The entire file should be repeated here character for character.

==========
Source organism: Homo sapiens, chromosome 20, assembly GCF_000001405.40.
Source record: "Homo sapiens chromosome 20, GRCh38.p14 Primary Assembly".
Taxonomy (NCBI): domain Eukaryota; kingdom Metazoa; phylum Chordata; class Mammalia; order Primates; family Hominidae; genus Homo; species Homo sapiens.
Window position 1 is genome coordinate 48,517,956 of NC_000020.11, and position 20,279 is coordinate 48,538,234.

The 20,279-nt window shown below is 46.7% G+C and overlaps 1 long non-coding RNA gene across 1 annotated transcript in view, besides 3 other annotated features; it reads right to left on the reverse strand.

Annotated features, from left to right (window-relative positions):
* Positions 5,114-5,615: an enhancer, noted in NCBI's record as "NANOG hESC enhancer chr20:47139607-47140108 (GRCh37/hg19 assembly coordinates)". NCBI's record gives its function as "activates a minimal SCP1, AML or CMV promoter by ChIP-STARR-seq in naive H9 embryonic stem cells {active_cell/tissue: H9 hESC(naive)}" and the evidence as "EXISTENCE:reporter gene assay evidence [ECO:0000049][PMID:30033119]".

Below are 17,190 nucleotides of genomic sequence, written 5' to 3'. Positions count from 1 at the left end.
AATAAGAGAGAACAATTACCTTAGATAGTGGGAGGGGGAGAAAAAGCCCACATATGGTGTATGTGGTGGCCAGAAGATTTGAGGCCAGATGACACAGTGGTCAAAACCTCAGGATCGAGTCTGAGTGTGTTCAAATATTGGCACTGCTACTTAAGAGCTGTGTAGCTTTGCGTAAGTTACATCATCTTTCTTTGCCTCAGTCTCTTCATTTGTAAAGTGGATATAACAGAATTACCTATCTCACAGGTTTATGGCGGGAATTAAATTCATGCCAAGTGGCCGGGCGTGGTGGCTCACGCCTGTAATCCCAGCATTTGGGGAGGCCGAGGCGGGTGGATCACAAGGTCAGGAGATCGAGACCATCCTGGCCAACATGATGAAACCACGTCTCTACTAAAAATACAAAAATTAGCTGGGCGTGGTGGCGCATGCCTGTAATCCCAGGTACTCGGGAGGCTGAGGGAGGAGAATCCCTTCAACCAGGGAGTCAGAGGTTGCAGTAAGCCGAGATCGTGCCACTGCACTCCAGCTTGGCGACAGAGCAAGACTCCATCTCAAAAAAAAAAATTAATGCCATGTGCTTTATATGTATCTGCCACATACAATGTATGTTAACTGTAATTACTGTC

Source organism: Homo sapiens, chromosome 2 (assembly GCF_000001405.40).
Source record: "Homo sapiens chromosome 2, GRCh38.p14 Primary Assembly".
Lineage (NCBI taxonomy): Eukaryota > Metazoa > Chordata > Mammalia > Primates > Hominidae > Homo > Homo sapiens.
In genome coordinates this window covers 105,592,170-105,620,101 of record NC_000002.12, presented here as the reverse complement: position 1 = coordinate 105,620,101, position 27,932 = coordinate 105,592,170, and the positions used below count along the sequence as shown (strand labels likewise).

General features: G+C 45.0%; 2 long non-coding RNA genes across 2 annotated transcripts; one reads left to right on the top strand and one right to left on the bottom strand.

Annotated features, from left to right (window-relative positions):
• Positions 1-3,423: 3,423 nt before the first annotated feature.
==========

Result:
Source organism: Homo sapiens, chromosome 20, assembly GCF_000001405.40.
Source record: "Homo sapiens chromosome 20, GRCh38.p14 Primary Assembly".
Taxonomy (NCBI): domain Eukaryota; kingdom Metazoa; phylum Chordata; class Mammalia; order Primates; family Hominidae; genus Homo; species Homo sapiens.
Window position 1 is genome coordinate 48,517,956 of NC_000020.11, and position 20,279 is coordinate 48,538,234.

The 20,279-nt window shown below is 46.7% G+C and overlaps 1 long non-coding RNA gene across 1 annotated transcript in view, besides 3 other annotated features; it reads right to left on the reverse strand.

Annotated features, from left to right (window-relative positions):
* Positions 5,114-5,615: an enhancer, noted in NCBI's record as "NANOG hESC enhancer chr20:47139607-47140108 (GRCh37/hg19 assembly coordinates)". NCBI's record gives its function as "activates a minimal SCP1, AML or CMV promoter by ChIP-STARR-seq in naive H9 embryonic stem cells {active_cell/tissue: H9 hESC(naive)}" and the evidence as "EXISTENCE:reporter gene assay evidence [ECO:0000049][PMID:30033119]".

Below are 17,190 nucleotides of genomic sequence, written 5' to 3'. Positions count from 1 at the left end.
AATAAGAGAGAACAATTACCTTAGATAGTGGGAGGGGGAGAAAAAGCCCACATATGGTGTATGTGGTGGCCAGAAGATTTGAGGCCAGATGACACAGTGGTCAAAACCTCAGGATCGAGTCTGAGTGTGTTCAAATATTGGCACTGCTACTTAAGAGCTGTGTAGCTTTGCGTAAGTTACATCATCTTTCTTTGCCTCAGTCTCTTCATTTGTAAAGTGGATATAACAGAATTACCTATCTCACAGGTTTATGGCGGGAATTAAATTCATGCCAAGTGGCCGGGCGTGGTGGCTCACGCCTGTAATCCCAGCATTTGGGGAGGCCGAGGCGGGTGGATCACAAGGTCAGGAGATCGAGACCATCCTGGCCAACATGATGAAACCACGTCTCTACTAAAAATACAAAAATTAGCTGGGCGTGGTGGCGCATGCCTGTAATCCCAGGTACTCGGGAGGCTGAGGGAGGAGAATCCCTTCAACCAGGGAGTCAGAGGTTGCAGTAAGCCGAGATCGTGCCACTGCACTCCAGCTTGGCGACAGAGCAAGACTCCATCTCAAAAAAAAAAATTAATGCCATGTGCTTTATATGTATCTGCCACATACAATGTATGTTAACTGTAATTACTGTC

Source organism: Homo sapiens, chromosome 2 (assembly GCF_000001405.40).
Source record: "Homo sapiens chromosome 2, GRCh38.p14 Primary Assembly".
Lineage (NCBI taxonomy): Eukaryota > Metazoa > Chordata > Mammalia > Primates > Hominidae > Homo > Homo sapiens.
In genome coordinates this window covers 105,592,170-105,620,101 of record NC_000002.12, presented here as the reverse complement: position 1 = coordinate 105,620,101, position 27,932 = coordinate 105,592,170, and the positions used below count along the sequence as shown (strand labels likewise).

General features: G+C 45.0%; 2 long non-coding RNA genes across 2 annotated transcripts; one reads left to right on the top strand and one right to left on the bottom strand.

Annotated features, from left to right (window-relative positions):
• Positions 1-3,423: 3,423 nt before the first annotated feature.